Wallaby sightings on the streets of Geelong are not as uncommon as one might think either. An Advertiser report from January, 2011 described a Black Wallaby captured in Cox Road, Norlane having found its way into a nearby backyard and panicked. Wildlife experts claim to respond to seven or more incidents per week in and around Geelong involving Wallabies.
Naturally enough, wallabies are also found along the forested upper reaches of the Barwon in the Otways, and at Lake Elizabeth. I am also aware of a population of Eastern Grey Kangaroos in the vicinity of Inverleigh, not far from the confluence of the Leigh and Barwon Rivers and I believe that wallabies are also present, as they are in the vicinity of many of the small towns right along the river.

17 July, 2011

Up hill and down dale

Having struggled with my running times - to say nothing of my motivation - for the last 12 months or more, I have been looking for a change of direction to keep me motivated. Running point to point with the promise of a lift at the end of the route has a certain appeal, however that requires the said lift to be available. Whilst this is sometimes an option, it is not always practical so other alternatives are necessary.One option which I have been toying with for some time, is a slight change of route which takes me away from the river, but introduces some fairly serious hill climbing. I have never been that fond of running uphill - a straight line on the flat is hard enough as it is! - but I have heard others proclaim that they actually prefer running uphill. I have also read and heard anecdotal claims that hill work will help my running times on the flat.
Footings of Highton House, later Montpellier Hotel
overlooking Geelong
One of the advantages of running around the river of course, is that water flows to the lowest available point, meaning that there are usually a significant number of much higher points which can also be run to. With this in mind, I have once or twice staggered my way to the top of the hill on which the cement works sit, overlooking Fyansford. Yes, it is a killer, but it is also a relatively short distance - although it never seems that way at the time. So, instead, I thought I'd head to Queen's Park and up the Scenic Road hill. Not so steep, but quite a bit longer. This task I accomplished fairly comfortably, but at no great speed, on Friday. From the top of the climb I headed down to Montpellier Drive and round to the park of the same name, where the promised ride was waiting.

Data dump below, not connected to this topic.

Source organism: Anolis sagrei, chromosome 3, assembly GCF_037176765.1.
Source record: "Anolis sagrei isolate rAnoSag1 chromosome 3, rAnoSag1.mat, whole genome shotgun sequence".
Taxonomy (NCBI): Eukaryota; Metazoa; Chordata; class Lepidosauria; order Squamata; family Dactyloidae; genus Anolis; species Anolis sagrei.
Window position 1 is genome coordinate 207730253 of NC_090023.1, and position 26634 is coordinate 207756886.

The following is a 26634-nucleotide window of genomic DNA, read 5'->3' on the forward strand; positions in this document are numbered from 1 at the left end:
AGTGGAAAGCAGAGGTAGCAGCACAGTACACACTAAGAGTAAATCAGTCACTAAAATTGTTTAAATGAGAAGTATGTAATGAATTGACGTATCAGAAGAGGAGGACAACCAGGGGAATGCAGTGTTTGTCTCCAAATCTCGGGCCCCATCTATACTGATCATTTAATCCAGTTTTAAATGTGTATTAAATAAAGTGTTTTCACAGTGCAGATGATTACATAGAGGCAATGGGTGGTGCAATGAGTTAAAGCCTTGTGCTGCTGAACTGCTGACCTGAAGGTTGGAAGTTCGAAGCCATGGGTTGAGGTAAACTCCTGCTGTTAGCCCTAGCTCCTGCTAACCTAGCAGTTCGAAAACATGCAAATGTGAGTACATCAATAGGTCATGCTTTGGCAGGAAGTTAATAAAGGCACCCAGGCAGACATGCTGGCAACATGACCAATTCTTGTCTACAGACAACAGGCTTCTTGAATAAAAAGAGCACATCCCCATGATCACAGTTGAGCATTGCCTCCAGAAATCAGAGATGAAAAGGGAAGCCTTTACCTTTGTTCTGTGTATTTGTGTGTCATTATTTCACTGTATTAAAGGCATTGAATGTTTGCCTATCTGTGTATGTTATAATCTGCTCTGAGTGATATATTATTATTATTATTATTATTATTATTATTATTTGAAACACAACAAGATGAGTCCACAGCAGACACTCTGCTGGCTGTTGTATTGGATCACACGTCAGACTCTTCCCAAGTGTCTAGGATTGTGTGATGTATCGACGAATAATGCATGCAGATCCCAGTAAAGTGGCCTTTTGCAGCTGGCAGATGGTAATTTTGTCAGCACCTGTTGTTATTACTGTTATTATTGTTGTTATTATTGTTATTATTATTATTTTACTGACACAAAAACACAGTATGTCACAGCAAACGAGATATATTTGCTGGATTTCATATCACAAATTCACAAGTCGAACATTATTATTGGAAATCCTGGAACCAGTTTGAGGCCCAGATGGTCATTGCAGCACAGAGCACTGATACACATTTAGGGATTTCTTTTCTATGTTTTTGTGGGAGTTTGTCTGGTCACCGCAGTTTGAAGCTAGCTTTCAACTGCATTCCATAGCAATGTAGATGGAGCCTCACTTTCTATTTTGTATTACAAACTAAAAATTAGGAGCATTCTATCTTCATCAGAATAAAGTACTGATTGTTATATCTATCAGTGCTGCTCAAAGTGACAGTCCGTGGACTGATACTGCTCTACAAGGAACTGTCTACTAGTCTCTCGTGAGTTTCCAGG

This was also an opportunity to snap a shot or two of the river from a different angle and to take a shot of a subject from one of my earlier blog posts, or at least the remaining footings thereof - Highton House, built by the settler John Highett after whom Highton is named, and later converted to the Montpellier Hotel, Picnic and Pleasure Ground by Edwin Hooper. Appropriately enough as I write, the peloton of the Tour de France is winding its way through the Montpellier district of France, and the vineyards for which this park was named.
The views of Geelong and surrounds from this high point are quite impressive, taking in the Barwon, Corio Bay, the You Yangs in the far distance and glimpses of the profiles of many familiar buildings around town. It is not hard to see why John Highett chose this location to build his home.
View of Geelong, the Barwon and Corio Bay from
Montpellier Park, Highton
Buoyed by my relative success on Friday, I decided to have a slightly more serious go at the hills today. So, sporting a new pair of Asics Kayano 17s which I've had my eye on for a while, I hit the road. This time, instead of arranging for collection at the end, I headed to the river and up to Princes Bridge then detoured off the river and up Mt. Pleasant Road to Scenic Road before heading down again to Queen's Park and back along the river and home. Sounds easy enough put like that and all up, only about 16km but certainly somewhat harder on the legs and lungs than staying on the river.
As I suspected, it was also significantly harder than Friday's run. In addition to being about 5.5km longer, the run up Mt Pleasant Road was anything but! It is definitely the steeper option of the two - probably the reason why the powers that be decided that the time trialists riding in the UCI Cycling World Championship last October would ride this particular route.
Well, once again, I can't say my time was anything to boast about, but I did survive and was not so put off that I wouldn't consider repeating the effort at some time in the near future. Perhaps also I'll see a difference in my times once I'm back on the flat. I live in hope...

16 July, 2011

Kookaburras, Cameras and Caches

Laughing Kookaburra at Queen's Park
On a few rare occasions as I have walked along the river, I have heard a kookaburra laughing from the trees; once or twice in the Newtown area of Geelong and once out of town. Prior to the last few days however, I had never never actually managed to see one on the river, but as I climbed out of the car at Queen's Park on the trail of yet another geocache, I heard a familiar sound. Fortunately I had my camera to hand (playing the ammateur photographer makes a convenient cover when hanging around the one spot for extended periods of time - often a requirement when scrounging around in the undergrowth looking for some obscure plastic container, designed not to be found).